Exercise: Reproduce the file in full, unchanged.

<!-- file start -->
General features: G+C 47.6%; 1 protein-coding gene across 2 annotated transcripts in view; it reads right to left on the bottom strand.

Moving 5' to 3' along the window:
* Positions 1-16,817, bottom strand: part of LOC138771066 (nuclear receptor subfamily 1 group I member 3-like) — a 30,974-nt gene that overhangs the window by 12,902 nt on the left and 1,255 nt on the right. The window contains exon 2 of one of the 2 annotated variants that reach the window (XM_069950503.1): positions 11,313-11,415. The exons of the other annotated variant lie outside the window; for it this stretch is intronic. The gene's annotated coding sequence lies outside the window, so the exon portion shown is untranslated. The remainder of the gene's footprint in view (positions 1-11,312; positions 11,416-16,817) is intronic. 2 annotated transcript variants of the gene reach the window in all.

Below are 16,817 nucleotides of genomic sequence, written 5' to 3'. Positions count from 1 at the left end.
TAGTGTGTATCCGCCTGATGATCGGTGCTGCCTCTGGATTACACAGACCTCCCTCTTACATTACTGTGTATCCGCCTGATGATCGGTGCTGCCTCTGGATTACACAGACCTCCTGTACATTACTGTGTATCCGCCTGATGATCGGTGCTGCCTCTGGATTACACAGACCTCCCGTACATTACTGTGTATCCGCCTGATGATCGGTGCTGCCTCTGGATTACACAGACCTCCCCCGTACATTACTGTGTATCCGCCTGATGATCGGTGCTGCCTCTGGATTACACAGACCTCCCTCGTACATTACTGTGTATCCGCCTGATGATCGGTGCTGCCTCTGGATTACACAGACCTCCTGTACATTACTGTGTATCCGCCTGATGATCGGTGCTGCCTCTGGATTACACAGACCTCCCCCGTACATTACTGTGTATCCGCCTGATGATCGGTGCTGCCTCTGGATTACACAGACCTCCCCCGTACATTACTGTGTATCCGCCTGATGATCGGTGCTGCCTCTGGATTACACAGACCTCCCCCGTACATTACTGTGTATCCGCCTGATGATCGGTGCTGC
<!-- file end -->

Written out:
General features: G+C 47.6%; 1 protein-coding gene across 2 annotated transcripts in view; it reads right to left on the bottom strand.

Moving 5' to 3' along the window:
* Positions 1-16,817, bottom strand: part of LOC138771066 (nuclear receptor subfamily 1 group I member 3-like) — a 30,974-nt gene that overhangs the window by 12,902 nt on the left and 1,255 nt on the right. The window contains exon 2 of one of the 2 annotated variants that reach the window (XM_069950503.1): positions 11,313-11,415. The exons of the other annotated variant lie outside the window; for it this stretch is intronic. The gene's annotated coding sequence lies outside the window, so the exon portion shown is untranslated. The remainder of the gene's footprint in view (positions 1-11,312; positions 11,416-16,817) is intronic. 2 annotated transcript variants of the gene reach the window in all.

Below are 16,817 nucleotides of genomic sequence, written 5' to 3'. Positions count from 1 at the left end.
TAGTGTGTATCCGCCTGATGATCGGTGCTGCCTCTGGATTACACAGACCTCCCTCTTACATTACTGTGTATCCGCCTGATGATCGGTGCTGCCTCTGGATTACACAGACCTCCTGTACATTACTGTGTATCCGCCTGATGATCGGTGCTGCCTCTGGATTACACAGACCTCCCGTACATTACTGTGTATCCGCCTGATGATCGGTGCTGCCTCTGGATTACACAGACCTCCCCCGTACATTACTGTGTATCCGCCTGATGATCGGTGCTGCCTCTGGATTACACAGACCTCCCTCGTACATTACTGTGTATCCGCCTGATGATCGGTGCTGCCTCTGGATTACACAGACCTCCTGTACATTACTGTGTATCCGCCTGATGATCGGTGCTGCCTCTGGATTACACAGACCTCCCCCGTACATTACTGTGTATCCGCCTGATGATCGGTGCTGCCTCTGGATTACACAGACCTCCCCCGTACATTACTGTGTATCCGCCTGATGATCGGTGCTGCCTCTGGATTACACAGACCTCCCCCGTACATTACTGTGTATCCGCCTGATGATCGGTGCTGC